Father Gheddo's parents on their way to beatification
Rome (AsiaNews) The process of diocesan beatification for the parents of AsiaNews's founder and PIME member Fr Piero Gheddo is set to begin shortly. Mgr Enrico Masseroni, archbishop of Vercelli (Italy), will open the informative tribunal on Saturday February 18 to hear witnesses and gather evidence concerning the two servants of God Rosetta Franzi and Giovanni Gheddo. The ceremony will take place in Tronzano (Vercelli province) where the Azione Cattolica militants are still remembered for their reputation of holiness. The couple led a brief and uneventful life together according to the principles of the Gospel, experiencing the joys and sufferings of any average family, in charity and the joyful acceptance of the will of God.
Born in Crova (Vercelli province) in 1902, Rosetta Franzi was an elementary school teacher. Her holiness expressed itself especially through her devotion to her husband and three children. She was very religious and generous with the poor. Before her marriage she ran Crova's kindergarten and privately taught men and women who had not been able to attend school. As a young bride and mother in Tronzano she was an active member of the Azione Cattolica and a parish catechist.
She died on October 16, 1934, at the age of 32 during labour already weakened by pneumonia, a disease which also took her five-month twins. In her six-year marriage to Giovanni she gave birth to son Piero (1929), Francesco (1930) and Mario (1931), but also suffered miscarriage twice.
A few days after her death, the priest of her home-town parish celebrated mass in her memory. "I was Rosetta's parish priest and confessor," he told the faithful. "She was an angel and she is already in Heaven. We are not celebrating the mass for the dead, but the mass for the angels."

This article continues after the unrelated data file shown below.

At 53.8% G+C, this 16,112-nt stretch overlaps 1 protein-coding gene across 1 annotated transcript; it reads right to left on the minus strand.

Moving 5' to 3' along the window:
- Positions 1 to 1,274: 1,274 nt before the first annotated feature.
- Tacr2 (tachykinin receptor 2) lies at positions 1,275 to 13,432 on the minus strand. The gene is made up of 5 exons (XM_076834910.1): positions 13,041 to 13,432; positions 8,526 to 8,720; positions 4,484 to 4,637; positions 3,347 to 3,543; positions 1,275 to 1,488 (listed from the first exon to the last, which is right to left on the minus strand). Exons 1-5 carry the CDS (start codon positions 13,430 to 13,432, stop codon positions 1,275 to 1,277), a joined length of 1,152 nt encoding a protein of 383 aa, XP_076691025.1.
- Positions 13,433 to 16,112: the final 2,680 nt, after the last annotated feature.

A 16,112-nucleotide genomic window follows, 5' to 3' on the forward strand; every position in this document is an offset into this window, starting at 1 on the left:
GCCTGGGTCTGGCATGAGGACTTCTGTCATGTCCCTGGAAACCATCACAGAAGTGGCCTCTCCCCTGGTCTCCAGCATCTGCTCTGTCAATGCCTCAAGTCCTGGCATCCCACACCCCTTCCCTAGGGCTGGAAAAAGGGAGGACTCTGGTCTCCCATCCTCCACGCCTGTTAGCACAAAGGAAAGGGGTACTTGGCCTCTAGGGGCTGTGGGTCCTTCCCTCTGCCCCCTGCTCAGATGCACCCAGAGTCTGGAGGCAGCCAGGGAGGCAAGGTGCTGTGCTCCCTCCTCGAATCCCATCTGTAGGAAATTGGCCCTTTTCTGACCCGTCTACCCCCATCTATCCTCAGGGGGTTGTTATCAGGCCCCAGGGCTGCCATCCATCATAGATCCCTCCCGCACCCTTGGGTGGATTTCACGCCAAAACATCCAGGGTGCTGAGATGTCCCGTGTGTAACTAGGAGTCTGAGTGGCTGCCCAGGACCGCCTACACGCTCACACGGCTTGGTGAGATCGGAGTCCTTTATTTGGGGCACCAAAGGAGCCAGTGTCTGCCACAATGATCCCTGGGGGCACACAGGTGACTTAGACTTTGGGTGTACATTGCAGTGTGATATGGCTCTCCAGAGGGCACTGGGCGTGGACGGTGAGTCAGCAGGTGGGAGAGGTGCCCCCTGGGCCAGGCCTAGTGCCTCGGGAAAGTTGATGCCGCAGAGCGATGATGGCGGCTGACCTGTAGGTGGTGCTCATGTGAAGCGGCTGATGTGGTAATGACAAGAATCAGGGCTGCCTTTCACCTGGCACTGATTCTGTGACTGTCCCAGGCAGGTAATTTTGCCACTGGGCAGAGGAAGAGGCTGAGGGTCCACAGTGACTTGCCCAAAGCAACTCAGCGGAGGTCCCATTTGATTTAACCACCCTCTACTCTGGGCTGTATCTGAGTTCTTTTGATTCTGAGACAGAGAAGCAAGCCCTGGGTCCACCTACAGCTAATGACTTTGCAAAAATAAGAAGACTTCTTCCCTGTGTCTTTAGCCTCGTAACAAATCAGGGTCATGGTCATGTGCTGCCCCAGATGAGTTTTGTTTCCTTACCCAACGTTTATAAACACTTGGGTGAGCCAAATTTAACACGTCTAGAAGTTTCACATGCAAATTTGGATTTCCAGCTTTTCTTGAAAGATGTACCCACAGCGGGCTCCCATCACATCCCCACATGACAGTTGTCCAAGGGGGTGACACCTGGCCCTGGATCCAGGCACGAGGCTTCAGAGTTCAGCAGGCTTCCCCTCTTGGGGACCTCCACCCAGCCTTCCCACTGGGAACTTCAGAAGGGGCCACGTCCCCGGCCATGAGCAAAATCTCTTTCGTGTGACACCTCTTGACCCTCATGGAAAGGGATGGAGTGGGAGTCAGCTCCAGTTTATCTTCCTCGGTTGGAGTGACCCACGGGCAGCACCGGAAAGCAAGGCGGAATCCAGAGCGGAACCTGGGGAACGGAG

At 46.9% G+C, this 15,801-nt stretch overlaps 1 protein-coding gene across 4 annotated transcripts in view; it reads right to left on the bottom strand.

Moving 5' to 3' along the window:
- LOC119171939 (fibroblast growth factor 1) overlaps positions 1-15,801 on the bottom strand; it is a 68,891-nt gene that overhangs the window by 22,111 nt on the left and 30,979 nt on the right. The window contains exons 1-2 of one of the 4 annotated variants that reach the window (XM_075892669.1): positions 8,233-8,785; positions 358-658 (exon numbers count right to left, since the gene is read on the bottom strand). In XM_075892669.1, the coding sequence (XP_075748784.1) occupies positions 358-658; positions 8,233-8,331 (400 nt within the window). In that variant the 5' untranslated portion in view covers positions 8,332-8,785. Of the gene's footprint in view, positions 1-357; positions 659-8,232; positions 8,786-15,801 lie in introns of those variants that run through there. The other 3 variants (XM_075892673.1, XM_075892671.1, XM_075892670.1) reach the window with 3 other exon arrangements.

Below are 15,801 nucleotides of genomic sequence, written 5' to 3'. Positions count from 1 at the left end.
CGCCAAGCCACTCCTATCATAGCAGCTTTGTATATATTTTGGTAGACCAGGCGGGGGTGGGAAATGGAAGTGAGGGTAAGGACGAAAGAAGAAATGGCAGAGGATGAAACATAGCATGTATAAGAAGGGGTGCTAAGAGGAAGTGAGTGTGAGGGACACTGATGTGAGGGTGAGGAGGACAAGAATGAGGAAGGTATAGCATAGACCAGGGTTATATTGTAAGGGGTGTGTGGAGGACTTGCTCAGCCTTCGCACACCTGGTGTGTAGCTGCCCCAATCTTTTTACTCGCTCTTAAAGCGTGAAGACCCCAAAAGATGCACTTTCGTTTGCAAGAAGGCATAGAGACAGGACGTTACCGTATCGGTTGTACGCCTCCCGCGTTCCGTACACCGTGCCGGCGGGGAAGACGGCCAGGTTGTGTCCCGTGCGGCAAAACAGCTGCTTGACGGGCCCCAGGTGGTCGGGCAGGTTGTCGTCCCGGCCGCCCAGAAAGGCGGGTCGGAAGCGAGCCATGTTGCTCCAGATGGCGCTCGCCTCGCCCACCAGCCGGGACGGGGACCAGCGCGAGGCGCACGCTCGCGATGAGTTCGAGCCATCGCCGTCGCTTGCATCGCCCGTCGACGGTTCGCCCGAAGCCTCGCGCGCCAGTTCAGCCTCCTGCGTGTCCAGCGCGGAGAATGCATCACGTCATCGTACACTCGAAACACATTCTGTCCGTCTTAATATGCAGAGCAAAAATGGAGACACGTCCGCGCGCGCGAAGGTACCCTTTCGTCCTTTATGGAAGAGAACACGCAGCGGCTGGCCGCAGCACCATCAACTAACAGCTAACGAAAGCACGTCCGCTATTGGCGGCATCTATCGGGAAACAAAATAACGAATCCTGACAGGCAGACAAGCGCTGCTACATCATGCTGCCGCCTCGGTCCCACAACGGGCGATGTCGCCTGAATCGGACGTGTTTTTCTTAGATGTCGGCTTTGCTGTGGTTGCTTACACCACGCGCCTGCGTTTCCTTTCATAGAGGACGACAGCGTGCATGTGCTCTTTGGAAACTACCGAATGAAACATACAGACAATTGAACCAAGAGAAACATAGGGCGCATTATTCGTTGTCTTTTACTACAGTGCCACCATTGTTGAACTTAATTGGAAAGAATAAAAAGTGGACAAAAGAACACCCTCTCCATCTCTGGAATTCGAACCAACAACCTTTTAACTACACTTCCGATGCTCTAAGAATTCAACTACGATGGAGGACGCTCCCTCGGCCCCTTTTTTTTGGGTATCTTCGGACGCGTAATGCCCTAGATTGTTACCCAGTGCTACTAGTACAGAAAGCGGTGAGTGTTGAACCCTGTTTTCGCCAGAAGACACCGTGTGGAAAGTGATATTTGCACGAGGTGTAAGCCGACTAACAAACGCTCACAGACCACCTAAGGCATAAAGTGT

Born in 1900 in Viancino, a ward in Crova, Giovanni Gheddo married Rosetta in 1928 and the two lived together in Tronzano. He was a kind and generous man, an active member of Azione Cattolica involved in many parish-wide activities. He was known as the "poor man's surveyor" because he provided services to the less fortunate free of charge. He also had a reputation as a mediator for his moral and religious authoritywhenever fights broke out in the village he was there to appease those involved by appealing to the love that should prevail in and between families and to Divine Providence.
Shipped off to Russia during World War Two for refusing to join Italy's Fascist Party (he should have been exempt as a single parent of three underage children), he died in an heroic act of generosity.
As an artillery captain in the Cosseria Division, he was ordered to pull back from his position on December 17, 1942, following a Soviet offensive. He could have saved himself with his troops had he not stepped in to take his second lieutenant's place, who was supposed to stay with his unit's wounded who could not be moved.
"You are young and still have a life to make. Save yourself. I'll stay here," he told his young junior officer.
Giovanni's son Piero made public his letters from Russia in a 210-page book titled Il testamento del capitano (The Captain's Testament) published by San Paolo in 2002. Based on the testimony and recollections of many people who knew the two servants of God and experienced their holiness, a second, 184-page, book titled Questi santi genitori (These Holy Parents) was also published by San Paolo in 2005.